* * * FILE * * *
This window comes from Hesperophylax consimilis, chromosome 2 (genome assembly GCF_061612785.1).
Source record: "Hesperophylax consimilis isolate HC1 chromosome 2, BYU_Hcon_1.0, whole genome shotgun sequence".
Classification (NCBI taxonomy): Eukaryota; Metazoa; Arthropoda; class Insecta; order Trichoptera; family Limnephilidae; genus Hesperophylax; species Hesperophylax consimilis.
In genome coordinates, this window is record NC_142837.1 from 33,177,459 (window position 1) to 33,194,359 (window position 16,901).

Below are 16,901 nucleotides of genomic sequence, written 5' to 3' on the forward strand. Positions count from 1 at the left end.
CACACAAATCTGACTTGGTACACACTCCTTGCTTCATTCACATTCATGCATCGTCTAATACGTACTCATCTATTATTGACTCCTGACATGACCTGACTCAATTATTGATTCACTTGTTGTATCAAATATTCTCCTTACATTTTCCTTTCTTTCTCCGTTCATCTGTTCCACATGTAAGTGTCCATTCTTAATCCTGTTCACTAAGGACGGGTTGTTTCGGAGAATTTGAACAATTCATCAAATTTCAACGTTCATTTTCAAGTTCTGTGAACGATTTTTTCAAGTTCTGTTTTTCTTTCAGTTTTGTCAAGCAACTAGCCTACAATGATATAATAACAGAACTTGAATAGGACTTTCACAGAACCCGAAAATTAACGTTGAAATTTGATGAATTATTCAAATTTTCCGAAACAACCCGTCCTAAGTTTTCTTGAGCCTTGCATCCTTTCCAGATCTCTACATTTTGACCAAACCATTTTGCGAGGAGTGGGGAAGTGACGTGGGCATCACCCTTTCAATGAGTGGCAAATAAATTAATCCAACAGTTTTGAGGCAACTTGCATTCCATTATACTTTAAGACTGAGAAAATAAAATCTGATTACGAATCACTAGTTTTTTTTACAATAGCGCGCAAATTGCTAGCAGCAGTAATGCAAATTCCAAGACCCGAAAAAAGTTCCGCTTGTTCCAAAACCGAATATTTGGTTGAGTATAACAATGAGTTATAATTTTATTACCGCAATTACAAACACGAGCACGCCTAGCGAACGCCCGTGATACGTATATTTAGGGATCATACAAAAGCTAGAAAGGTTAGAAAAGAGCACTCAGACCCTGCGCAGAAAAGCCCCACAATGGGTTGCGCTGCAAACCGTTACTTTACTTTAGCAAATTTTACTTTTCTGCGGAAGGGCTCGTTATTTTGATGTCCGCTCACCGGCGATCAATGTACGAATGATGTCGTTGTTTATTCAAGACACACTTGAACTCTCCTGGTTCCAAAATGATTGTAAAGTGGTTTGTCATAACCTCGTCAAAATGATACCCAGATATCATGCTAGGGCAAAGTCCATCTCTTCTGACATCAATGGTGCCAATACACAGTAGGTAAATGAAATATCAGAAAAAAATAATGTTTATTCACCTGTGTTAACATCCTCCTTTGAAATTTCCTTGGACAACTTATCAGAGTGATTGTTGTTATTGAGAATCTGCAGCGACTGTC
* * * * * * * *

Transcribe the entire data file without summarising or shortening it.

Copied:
This window comes from Hesperophylax consimilis, chromosome 2 (genome assembly GCF_061612785.1).
Source record: "Hesperophylax consimilis isolate HC1 chromosome 2, BYU_Hcon_1.0, whole genome shotgun sequence".
Classification (NCBI taxonomy): Eukaryota; Metazoa; Arthropoda; class Insecta; order Trichoptera; family Limnephilidae; genus Hesperophylax; species Hesperophylax consimilis.
In genome coordinates, this window is record NC_142837.1 from 33,177,459 (window position 1) to 33,194,359 (window position 16,901).

Below are 16,901 nucleotides of genomic sequence, written 5' to 3' on the forward strand. Positions count from 1 at the left end.
CACACAAATCTGACTTGGTACACACTCCTTGCTTCATTCACATTCATGCATCGTCTAATACGTACTCATCTATTATTGACTCCTGACATGACCTGACTCAATTATTGATTCACTTGTTGTATCAAATATTCTCCTTACATTTTCCTTTCTTTCTCCGTTCATCTGTTCCACATGTAAGTGTCCATTCTTAATCCTGTTCACTAAGGACGGGTTGTTTCGGAGAATTTGAACAATTCATCAAATTTCAACGTTCATTTTCAAGTTCTGTGAACGATTTTTTCAAGTTCTGTTTTTCTTTCAGTTTTGTCAAGCAACTAGCCTACAATGATATAATAACAGAACTTGAATAGGACTTTCACAGAACCCGAAAATTAACGTTGAAATTTGATGAATTATTCAAATTTTCCGAAACAACCCGTCCTAAGTTTTCTTGAGCCTTGCATCCTTTCCAGATCTCTACATTTTGACCAAACCATTTTGCGAGGAGTGGGGAAGTGACGTGGGCATCACCCTTTCAATGAGTGGCAAATAAATTAATCCAACAGTTTTGAGGCAACTTGCATTCCATTATACTTTAAGACTGAGAAAATAAAATCTGATTACGAATCACTAGTTTTTTTTACAATAGCGCGCAAATTGCTAGCAGCAGTAATGCAAATTCCAAGACCCGAAAAAAGTTCCGCTTGTTCCAAAACCGAATATTTGGTTGAGTATAACAATGAGTTATAATTTTATTACCGCAATTACAAACACGAGCACGCCTAGCGAACGCCCGTGATACGTATATTTAGGGATCATACAAAAGCTAGAAAGGTTAGAAAAGAGCACTCAGACCCTGCGCAGAAAAGCCCCACAATGGGTTGCGCTGCAAACCGTTACTTTACTTTAGCAAATTTTACTTTTCTGCGGAAGGGCTCGTTATTTTGATGTCCGCTCACCGGCGATCAATGTACGAATGATGTCGTTGTTTATTCAAGACACACTTGAACTCTCCTGGTTCCAAAATGATTGTAAAGTGGTTTGTCATAACCTCGTCAAAATGATACCCAGATATCATGCTAGGGCAAAGTCCATCTCTTCTGACATCAATGGTGCCAATACACAGTAGGTAAATGAAATATCAGAAAAAAATAATGTTTATTCACCTGTGTTAACATCCTCCTTTGAAATTTCCTTGGACAACTTATCAGAGTGATTGTTGTTATTGAGAATCTGCAGCGACTGTC